OKLAHOMA CITY (AP) _ Janet O'Conner wishes she hadn't learned the hard way, but it could have been much worse.
O'Conner's brief nightmare began Friday night when she went to pick up her 7-year-old son, Zachary, from day care at Southern Hills Elementary School O'Conner says she left her 4-month-old son, Patrick, sleeping in his car seat in her mother-in-law's 1999 red Pontiac Grand Prix for only a moment while she went to get Patrick.
``I didn't go into the building,'' O'Conner said. ``I went 20 feet over to the school to knock on the door to get my son.''
O'Conner turned her back to the running car as she greeted Zachary, and when she turned around, the car wasn't there, she said.
``I was just terrified,'' O'Conner said.
She called 911 from the school and law enforcement officials issued an Amber Alert about 7 p.m. The alert system is an emergency procedure that alerts the public via the media to help authorities find abducted children. The system gained its name from Amber Hagerman, a 9-year-old Arlington, Texas, girl who was kidnapped and killed in 1996.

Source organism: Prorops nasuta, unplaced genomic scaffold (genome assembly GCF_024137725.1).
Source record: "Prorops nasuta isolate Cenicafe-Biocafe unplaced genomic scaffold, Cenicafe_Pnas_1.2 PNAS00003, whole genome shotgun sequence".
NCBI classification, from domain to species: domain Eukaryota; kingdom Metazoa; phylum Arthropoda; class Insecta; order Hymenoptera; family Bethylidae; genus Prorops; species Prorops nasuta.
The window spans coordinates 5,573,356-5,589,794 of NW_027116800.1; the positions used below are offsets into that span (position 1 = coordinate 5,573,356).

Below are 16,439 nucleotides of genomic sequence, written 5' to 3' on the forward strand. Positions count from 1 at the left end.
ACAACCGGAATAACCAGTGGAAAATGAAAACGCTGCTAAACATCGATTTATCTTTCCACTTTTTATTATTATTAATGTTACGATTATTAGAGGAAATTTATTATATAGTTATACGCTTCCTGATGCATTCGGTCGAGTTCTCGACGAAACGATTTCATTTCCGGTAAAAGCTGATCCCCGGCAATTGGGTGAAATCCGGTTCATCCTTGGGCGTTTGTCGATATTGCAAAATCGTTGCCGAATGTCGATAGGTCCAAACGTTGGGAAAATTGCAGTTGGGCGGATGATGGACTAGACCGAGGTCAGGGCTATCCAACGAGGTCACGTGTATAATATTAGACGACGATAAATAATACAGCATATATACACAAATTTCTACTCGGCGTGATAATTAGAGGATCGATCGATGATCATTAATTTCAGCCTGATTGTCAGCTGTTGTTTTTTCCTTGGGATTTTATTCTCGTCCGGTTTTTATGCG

Around 7:40 p.m., Oklahoma City police tried to stop the stolen car in Del City and the driver ran from police, Sgt. Kevin Barnes said.
When police inspected the car, the baby wasn't inside.
Less than two hours after the alert was issued, police arrested 18-year-old Kelly Klesath on kidnapping and auto theft complaints. He was held without bond in the Oklahoma County Jail.
The driver reportedly told police he didn't know the baby was in the back seat when he drove off, Barnes said.
The driver led police to the yard of a vacant house, where the baby was found still buckled into his car seat.
O'Conner was reunited with her son after 8 p.m.
``It was the longest two hours of my life,'' she said.